Even in the bedroom, simplicity is key. People with skin conditions are urged by the NES to consider every piece of furniture as a potential host to triggers; thus, minimizing clutter. 

"We spend over a third of our lifetime in bed – and children, teens and young adults spend even longer than adults in their bedrooms playing, studying and entertaining friends – so it’s vital to create an eczema-friendly environment," it said.

"Choose cupboards, rather than open shelving, for storing toys and keepsakes or invest in a toy box, with a lid, or a blanket box," it added.

  1. SELECT THE RIGHT BED AND BEDDING 

According to the NES, The Sleep Council advises changing your mattress every seven years. After that, it will have gone through 20,000 hours of wear and tear, absorbed the pound of dead skin cells we shed annually, and absorbed the half pint of fluid we lose each night, making it a veritable haven for house dust mites.

"Avoid memory foam mattresses as these mould to your shape and reduce air circulation, making you warmer. If your children have bunk beds, let the child with eczema sleep on top, to avoid dust dropping down on them," the NES said, emphasizing that individuals with sensitive skin should avoid feather bedding and use anti-allergy protective covers on pillows, duvets and mattresses instead. 

  1. APPLY EMOLLIENTS

You are free to apply emollients as frequently as you like during the day. But at night, you want your routine to keep you going until morning, if possible. That’s why many people apply a more intensive emollient before going to bed to nourish and moisturize the skin. 

"Wet wrapping, using tubular bandages or night-time garments, can help patients of all ages get a better night’s sleep. Not only does this provide an extra layer of protection – helpful if you scratch in your sleep – but having a wet layer over a thick layer of emollient helps keep the skin’s surface cool, reducing itching," the NES said. 

  1. WEAR THE RIGHT CLOTHES 

Even if you have the ideal sleeping environment, including a soft, cushioned mattress and constant white noise, wearing clothes made with the wrong fabrics to bed can have a terrible impact on one's ability to sleep. According to NEA, one should always “dress for success.”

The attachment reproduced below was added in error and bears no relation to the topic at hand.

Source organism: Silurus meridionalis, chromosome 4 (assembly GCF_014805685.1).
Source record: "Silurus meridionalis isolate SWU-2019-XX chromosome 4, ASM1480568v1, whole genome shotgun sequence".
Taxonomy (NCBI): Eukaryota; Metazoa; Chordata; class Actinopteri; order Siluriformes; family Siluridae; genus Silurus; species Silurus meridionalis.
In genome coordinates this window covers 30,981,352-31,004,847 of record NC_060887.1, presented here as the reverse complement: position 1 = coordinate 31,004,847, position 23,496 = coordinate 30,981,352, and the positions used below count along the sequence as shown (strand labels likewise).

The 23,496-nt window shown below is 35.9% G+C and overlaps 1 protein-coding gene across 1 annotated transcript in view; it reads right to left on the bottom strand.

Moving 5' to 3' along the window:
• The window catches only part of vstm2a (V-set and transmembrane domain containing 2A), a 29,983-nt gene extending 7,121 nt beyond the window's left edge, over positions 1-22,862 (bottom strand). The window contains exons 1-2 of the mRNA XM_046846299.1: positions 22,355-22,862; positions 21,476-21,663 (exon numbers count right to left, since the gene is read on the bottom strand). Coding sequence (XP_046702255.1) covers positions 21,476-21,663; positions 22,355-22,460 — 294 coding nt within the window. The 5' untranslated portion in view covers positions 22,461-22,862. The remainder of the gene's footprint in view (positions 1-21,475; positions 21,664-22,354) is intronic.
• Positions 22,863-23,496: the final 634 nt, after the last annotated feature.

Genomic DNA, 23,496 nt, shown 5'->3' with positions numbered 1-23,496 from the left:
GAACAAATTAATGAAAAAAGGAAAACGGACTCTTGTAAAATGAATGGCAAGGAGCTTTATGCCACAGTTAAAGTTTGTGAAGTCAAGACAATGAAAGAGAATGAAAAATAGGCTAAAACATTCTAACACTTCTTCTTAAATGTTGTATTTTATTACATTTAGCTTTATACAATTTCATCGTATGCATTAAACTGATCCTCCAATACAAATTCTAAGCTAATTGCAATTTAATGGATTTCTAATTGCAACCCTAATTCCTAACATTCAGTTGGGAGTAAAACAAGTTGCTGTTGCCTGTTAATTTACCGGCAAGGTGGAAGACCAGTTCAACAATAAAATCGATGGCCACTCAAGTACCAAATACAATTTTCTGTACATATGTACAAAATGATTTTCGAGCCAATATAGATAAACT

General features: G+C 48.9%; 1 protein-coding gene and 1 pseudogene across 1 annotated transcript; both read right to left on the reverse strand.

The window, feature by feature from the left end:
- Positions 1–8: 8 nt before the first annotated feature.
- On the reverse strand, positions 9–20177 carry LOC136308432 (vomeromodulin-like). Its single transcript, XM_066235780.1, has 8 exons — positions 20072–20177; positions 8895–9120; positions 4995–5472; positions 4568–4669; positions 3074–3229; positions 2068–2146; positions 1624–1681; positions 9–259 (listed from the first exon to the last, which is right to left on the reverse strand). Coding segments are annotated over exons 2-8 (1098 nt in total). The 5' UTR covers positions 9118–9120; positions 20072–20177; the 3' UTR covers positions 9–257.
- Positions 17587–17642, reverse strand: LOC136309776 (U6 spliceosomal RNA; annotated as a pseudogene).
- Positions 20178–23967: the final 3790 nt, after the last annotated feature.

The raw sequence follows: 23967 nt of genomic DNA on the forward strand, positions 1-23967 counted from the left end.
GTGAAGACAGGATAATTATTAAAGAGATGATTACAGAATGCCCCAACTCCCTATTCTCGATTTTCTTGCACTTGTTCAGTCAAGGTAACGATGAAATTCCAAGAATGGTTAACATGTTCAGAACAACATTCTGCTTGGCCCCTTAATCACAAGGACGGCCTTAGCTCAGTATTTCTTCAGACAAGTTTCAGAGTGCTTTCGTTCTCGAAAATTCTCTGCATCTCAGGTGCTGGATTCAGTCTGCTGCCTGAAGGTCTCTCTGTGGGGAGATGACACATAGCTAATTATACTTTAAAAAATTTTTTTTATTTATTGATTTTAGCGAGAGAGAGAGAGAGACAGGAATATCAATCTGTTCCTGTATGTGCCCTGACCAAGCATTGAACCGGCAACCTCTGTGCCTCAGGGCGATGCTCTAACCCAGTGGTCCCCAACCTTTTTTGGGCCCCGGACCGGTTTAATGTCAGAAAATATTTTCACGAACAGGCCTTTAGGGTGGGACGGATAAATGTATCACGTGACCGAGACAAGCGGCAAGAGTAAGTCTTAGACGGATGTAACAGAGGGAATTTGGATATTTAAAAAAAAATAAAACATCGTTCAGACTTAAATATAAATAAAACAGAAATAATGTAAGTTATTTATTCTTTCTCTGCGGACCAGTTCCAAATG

“Choose natural, breathable fabrics to sleep in, such as cotton, bamboo or silk, which are soft against your skin. Many people prefer cotton for nightwear [and] bedding as it can be laundered at high temperatures,” it said, reminding people with skin conditions to avoid clothes with seams or zips that might rub the skin.

“If you know you scratch in your sleep, keep your nails short and filed and consider wearing cotton gloves to bed [although] some people double up to ensure a snug fit,” it added. 

If you're someone who experiences skin sensitivities, rashes, or irritation, choosing the right garments can make a significant difference in promoting comfort and maintaining skin health. At Cottonique, we believe that the secret to a good night’s sleep lies on the clothes you’re wearing to bed.

Our allergy-free collections, which range from tops and bottoms to masks and other accessories that aid in symptom relief, are made with GOTS-certified 100% organic cotton. No latex, no spandex, and no formaldehyde. 

If you are seeking clothing options that prioritize safety for individuals with skin allergies and sensitivities, explore our allergy-free organic cotton collection. These garments provide a comfortable and synthetics-free experience, allowing individuals to live with ease while maintaining skin health.

FOR MEN

Casual and versatile allergy-free wardrobe staple

The best all-around hoodie with allergy-free protection and comfortable fit

Unbeatable non-irritating comfort from the waist down 

FOR WOMEN 

Dependable allergy-free wardrobe essential

Essential and functional hypoallergenic hoodie your skin will love

Experience allergy-free comfort from the waist down

ACCESSORIES 

Unwavering allergy-free comfort and defense against allergens 

Stay well-rested, comfortable, and allergy-free with your eyes closed

TAKEAWAY: The key to controlling eczema symptoms and promoting skin healing is getting enough good sleep. It supports the restoration of the skin's protective barrier, lessens swelling and itching, controls stress, strengthens the immune system, balances moisture levels, and promotes overall wellbeing. 

People with skin conditions can improve their quality of life and skin health by understanding the value of sleep and taking steps to ensure adequate rest, which includes being mindful of the clothes you will wear to bed.

DISCLAIMER: The information presented on Cottonique is not, and will never be, intended to be a substitute for professional medical advice, diagnosis, or treatment. All content materials found on this site, from text, treatments, outcomes, charts, graphics, photographs, and study findings, are created and published for general informational purposes only. It should not, in any way, be construed as a standard of care to be followed by a user of the website. 

Thus, readers are encouraged to verify any information obtained from this website with other accurate references and review all information regarding any medical condition or treatment with their physician. As Cottonique strives to help those with allergies live with better days, the hypoallergenic apparel brand encourages everyone to always seek the advice of their physician or other qualified health providers with any questions they may have regarding a medical condition.